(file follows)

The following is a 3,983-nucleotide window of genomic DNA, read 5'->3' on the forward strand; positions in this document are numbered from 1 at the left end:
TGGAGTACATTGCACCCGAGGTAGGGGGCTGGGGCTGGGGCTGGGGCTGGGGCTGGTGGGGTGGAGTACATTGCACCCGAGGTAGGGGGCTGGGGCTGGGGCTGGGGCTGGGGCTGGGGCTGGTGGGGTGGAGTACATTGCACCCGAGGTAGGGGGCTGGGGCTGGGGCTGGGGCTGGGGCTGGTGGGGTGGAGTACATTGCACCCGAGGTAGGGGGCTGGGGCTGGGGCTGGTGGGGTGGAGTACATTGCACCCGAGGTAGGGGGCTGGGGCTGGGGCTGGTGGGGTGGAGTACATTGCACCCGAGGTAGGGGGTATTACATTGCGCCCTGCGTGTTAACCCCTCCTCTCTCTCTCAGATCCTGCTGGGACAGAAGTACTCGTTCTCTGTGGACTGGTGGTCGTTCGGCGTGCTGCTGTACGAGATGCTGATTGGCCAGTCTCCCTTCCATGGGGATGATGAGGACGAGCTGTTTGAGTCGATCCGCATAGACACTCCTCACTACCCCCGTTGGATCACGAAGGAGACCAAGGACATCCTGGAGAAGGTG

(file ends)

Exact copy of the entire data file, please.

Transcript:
The following is a 3,983-nucleotide window of genomic DNA, read 5'->3' on the forward strand; positions in this document are numbered from 1 at the left end:
TGGAGTACATTGCACCCGAGGTAGGGGGCTGGGGCTGGGGCTGGGGCTGGGGCTGGTGGGGTGGAGTACATTGCACCCGAGGTAGGGGGCTGGGGCTGGGGCTGGGGCTGGGGCTGGGGCTGGTGGGGTGGAGTACATTGCACCCGAGGTAGGGGGCTGGGGCTGGGGCTGGGGCTGGGGCTGGTGGGGTGGAGTACATTGCACCCGAGGTAGGGGGCTGGGGCTGGGGCTGGTGGGGTGGAGTACATTGCACCCGAGGTAGGGGGCTGGGGCTGGGGCTGGTGGGGTGGAGTACATTGCACCCGAGGTAGGGGGTATTACATTGCGCCCTGCGTGTTAACCCCTCCTCTCTCTCTCAGATCCTGCTGGGACAGAAGTACTCGTTCTCTGTGGACTGGTGGTCGTTCGGCGTGCTGCTGTACGAGATGCTGATTGGCCAGTCTCCCTTCCATGGGGATGATGAGGACGAGCTGTTTGAGTCGATCCGCATAGACACTCCTCACTACCCCCGTTGGATCACGAAGGAGACCAAGGACATCCTGGAGAAGGTG